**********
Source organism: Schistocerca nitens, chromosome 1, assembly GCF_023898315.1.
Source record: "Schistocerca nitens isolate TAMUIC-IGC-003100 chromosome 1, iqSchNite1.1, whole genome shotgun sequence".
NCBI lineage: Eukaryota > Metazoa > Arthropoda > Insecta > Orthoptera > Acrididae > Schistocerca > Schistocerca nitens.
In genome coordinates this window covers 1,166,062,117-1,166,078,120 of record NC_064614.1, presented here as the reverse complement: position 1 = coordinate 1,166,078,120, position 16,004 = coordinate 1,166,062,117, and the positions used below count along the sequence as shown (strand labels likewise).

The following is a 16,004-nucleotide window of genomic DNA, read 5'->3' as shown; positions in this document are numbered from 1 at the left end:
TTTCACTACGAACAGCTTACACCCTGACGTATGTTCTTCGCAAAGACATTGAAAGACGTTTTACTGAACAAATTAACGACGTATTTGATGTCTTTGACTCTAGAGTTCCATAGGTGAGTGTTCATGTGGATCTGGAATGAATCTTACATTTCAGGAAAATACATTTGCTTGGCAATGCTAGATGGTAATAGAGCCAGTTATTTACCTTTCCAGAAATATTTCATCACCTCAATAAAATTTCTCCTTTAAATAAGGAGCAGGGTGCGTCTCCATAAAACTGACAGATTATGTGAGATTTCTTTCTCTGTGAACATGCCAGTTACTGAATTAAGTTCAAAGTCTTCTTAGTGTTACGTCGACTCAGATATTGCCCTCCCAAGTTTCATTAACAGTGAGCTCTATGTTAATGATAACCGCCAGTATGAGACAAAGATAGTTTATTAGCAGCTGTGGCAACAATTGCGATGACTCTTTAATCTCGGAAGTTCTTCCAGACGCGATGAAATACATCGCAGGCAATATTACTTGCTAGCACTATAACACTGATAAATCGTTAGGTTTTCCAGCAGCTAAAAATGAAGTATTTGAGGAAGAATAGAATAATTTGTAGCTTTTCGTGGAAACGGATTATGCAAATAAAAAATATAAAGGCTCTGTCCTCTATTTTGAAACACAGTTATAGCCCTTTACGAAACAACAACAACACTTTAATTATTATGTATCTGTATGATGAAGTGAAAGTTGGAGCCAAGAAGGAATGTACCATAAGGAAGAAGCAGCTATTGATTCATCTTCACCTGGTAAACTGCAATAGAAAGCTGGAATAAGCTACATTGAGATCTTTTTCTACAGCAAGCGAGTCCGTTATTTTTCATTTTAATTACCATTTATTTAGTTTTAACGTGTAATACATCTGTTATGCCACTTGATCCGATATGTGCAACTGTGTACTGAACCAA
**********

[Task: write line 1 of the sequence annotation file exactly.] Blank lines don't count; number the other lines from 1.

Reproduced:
Source organism: Schistocerca nitens, chromosome 1, assembly GCF_023898315.1.